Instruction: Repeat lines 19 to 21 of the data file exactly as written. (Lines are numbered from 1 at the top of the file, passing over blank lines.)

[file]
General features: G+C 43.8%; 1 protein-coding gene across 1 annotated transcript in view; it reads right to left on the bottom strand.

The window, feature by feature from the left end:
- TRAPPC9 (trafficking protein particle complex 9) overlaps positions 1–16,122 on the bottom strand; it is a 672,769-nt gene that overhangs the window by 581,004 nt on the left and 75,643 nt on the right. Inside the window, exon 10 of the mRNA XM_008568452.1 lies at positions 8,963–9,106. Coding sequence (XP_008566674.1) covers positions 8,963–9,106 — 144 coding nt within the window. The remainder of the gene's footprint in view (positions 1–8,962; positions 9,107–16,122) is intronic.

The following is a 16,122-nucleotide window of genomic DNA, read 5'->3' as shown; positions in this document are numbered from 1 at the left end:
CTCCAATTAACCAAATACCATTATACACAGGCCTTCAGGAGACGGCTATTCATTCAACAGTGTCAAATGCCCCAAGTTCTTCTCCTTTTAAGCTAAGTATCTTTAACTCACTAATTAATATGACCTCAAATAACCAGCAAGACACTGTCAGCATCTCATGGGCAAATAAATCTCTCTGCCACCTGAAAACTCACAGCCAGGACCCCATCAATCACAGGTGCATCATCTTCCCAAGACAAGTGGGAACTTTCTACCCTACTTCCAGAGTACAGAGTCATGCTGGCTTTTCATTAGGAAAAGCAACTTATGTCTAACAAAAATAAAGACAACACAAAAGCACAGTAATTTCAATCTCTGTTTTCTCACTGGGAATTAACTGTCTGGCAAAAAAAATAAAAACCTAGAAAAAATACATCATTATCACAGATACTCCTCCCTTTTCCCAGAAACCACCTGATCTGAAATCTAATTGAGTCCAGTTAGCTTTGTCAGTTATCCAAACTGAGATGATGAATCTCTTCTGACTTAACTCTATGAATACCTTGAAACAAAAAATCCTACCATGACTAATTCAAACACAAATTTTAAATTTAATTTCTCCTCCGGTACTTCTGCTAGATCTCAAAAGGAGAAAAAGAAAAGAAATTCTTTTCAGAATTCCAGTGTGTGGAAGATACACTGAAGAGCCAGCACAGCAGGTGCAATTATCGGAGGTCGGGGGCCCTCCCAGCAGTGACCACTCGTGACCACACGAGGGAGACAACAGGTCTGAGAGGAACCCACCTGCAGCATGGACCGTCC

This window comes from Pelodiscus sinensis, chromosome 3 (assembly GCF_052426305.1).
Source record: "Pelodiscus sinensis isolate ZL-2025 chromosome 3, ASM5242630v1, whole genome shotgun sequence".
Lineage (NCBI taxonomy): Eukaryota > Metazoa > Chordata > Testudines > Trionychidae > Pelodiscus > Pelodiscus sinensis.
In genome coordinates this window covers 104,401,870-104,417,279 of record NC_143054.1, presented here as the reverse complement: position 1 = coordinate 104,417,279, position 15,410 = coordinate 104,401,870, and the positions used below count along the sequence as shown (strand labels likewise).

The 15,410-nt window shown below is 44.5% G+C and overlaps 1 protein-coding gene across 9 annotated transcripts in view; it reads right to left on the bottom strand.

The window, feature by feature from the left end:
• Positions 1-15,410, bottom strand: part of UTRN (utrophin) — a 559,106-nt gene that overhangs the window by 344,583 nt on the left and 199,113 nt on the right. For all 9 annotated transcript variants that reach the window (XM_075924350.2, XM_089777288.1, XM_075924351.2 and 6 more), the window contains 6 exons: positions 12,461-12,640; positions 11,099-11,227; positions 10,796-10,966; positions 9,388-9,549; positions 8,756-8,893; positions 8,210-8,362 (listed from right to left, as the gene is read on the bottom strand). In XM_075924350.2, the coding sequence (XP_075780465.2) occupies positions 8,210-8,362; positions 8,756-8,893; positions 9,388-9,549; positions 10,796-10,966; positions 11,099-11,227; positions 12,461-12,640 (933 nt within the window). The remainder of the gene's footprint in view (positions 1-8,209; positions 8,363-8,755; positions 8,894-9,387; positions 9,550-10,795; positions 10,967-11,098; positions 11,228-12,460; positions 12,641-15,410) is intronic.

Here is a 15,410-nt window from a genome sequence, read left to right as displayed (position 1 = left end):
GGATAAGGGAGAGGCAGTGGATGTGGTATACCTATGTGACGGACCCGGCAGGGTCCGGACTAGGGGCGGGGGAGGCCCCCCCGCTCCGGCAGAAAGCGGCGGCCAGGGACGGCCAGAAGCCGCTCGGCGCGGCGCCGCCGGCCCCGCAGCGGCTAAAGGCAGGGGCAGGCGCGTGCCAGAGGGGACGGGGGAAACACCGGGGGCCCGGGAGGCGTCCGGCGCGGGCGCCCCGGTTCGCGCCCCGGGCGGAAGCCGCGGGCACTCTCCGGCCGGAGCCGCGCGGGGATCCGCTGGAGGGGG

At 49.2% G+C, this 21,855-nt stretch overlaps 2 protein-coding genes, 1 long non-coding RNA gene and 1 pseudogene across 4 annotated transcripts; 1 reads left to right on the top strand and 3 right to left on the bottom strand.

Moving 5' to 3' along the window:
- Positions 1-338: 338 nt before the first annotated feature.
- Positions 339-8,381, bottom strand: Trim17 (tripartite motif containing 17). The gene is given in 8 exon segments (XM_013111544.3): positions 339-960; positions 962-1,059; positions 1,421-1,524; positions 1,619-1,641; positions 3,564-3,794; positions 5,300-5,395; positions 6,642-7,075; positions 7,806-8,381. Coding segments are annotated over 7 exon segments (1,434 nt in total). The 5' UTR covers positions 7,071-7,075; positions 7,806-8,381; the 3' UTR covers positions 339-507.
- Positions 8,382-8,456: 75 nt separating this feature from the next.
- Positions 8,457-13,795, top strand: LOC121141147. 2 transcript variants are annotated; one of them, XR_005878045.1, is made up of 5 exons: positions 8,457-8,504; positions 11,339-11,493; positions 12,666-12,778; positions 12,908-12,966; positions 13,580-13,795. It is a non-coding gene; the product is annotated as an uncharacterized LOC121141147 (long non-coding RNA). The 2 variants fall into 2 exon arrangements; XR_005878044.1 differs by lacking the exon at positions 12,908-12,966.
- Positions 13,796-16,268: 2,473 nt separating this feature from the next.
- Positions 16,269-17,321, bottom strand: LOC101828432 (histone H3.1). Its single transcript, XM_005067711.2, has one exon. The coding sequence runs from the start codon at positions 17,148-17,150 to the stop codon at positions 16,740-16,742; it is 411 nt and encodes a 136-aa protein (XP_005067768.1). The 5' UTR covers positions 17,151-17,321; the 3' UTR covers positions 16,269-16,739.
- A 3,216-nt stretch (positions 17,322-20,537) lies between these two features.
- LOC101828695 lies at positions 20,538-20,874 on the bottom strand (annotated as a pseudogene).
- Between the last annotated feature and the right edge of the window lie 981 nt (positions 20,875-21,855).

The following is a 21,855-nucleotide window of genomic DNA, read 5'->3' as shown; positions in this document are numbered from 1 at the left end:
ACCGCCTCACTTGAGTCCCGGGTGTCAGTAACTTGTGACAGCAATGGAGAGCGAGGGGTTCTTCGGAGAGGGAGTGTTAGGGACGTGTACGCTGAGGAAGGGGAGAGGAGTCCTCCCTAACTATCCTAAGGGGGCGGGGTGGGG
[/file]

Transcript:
- Positions 8,382-8,456: 75 nt separating this feature from the next.
- Positions 8,457-13,795, top strand: LOC121141147. 2 transcript variants are annotated; one of them, XR_005878045.1, is made up of 5 exons: positions 8,457-8,504; positions 11,339-11,493; positions 12,666-12,778; positions 12,908-12,966; positions 13,580-13,795. It is a non-coding gene; the product is annotated as an uncharacterized LOC121141147 (long non-coding RNA). The 2 variants fall into 2 exon arrangements; XR_005878044.1 differs by lacking the exon at positions 12,908-12,966.
- Positions 13,796-16,268: 2,473 nt separating this feature from the next.